* CRAB Ocean and bay crabbing remains strong with averages of 6-10 Dungies per pot-puller. NOTE: Offshore crabbers have about a week to get their Dungeness before the seasonal ocean crab closure, October 16th to November 30th.
* RAZOR CLAMS All razor clam harvesting remains closed along the entire Oregon Coast from the Columbia River to the California border due to elevated levels of domoic acid. This closure includes all beaches and bays.
* MUSSELS The recreational harvest of mussels is open from the Columbia River to the Yachats River, but now closed from the Yachats River to the California border due to elevated levels of domoic acid. This includes all beaches and all bays.
* BAY CLAMS Harvesting of bay clams is open along the entire Oregon Coast. NOTE: the Oregon Health Authority issued an advisory this week for recreationally harvested softshell and gaper clams along the Oregon Coast due to arsenic contamination. Read the softshell/gaper advisory here. Clamming isn’t going to be all that good, anyway, due to marginal tides. The next round of minus tides runs October 25th through the 31st, with the lowest at -1.7′ on the 28th, but all will be in the evening after sunset or later. Click 2015 Tide Tables for the entire year’s tables. See ODFW’s bay clam webpage for more information on where and how to dig, clam identification, etc., here.
Commercial Fishing: It’s Fall fall-back and set-up at the scrimmage line for the next go-round, winter crabbing. Some guys without crab permits are dockside gearing for black cod now, and the crabbers are busy with much rope splicing and buoy painting. Deep water lingcod are on the bite for those brave souls that make the 28 mile (one way) trip to the hot spot. By the way, sport trollers are doing really well for salmon lately in the Yaquina up around the airport.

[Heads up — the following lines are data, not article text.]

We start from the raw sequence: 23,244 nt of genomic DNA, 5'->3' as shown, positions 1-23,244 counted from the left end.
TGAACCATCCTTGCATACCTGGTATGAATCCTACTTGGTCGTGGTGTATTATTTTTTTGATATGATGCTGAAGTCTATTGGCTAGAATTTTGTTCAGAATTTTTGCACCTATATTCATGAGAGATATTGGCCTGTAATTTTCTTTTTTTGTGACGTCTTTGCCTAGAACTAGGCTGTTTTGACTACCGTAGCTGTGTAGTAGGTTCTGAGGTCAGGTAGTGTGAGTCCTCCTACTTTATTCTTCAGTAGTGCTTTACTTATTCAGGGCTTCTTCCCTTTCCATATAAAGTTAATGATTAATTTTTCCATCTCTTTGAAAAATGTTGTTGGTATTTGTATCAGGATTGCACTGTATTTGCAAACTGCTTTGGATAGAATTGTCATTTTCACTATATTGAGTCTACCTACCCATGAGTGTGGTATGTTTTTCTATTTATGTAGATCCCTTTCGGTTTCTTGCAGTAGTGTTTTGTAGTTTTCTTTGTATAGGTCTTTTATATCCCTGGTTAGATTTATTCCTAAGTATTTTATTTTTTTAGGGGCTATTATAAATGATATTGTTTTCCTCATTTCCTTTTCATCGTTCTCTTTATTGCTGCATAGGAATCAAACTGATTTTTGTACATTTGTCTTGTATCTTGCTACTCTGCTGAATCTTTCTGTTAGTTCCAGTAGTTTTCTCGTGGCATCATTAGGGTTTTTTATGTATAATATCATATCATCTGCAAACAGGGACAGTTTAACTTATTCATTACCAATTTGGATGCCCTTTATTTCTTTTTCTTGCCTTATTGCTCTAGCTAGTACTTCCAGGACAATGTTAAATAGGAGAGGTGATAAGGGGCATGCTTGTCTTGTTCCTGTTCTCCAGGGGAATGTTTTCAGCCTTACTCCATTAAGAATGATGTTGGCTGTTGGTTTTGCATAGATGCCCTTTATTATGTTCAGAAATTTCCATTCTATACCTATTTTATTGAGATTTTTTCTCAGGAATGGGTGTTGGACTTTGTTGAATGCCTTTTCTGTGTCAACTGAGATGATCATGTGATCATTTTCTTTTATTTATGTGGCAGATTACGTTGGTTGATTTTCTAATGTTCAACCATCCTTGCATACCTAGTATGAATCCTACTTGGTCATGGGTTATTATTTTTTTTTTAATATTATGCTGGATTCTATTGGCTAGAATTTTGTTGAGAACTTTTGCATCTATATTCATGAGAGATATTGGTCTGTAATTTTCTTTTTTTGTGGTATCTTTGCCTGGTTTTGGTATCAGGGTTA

Fore-Cast: Today looks halfway decent for river and bay fishermen with partial clearing and fairly light winds; meanwhile, southerlies are predicted to rise offshore to 10-15 knots gusting 20 and seas 4 feet. The weekend will be pretty sloppy with rain, gale-force winds and hazardous chaotic seas building into the teens. The situation will lighten up a bit next week though showers and sou’westers remain possible through Wednesday with swells holding up around 10 feet. Always check the latest Marine Forecast and Bar Reports before you venture offshore.
Fishin’ with Chris does not come with a warranty but, fortunately, the worst day fishing is still better than the best day working. Information is supplied by the Oregon Department of Fish & Wildlife, NOAA, and local fishermen. So… don’t blame me!
– Chris Burns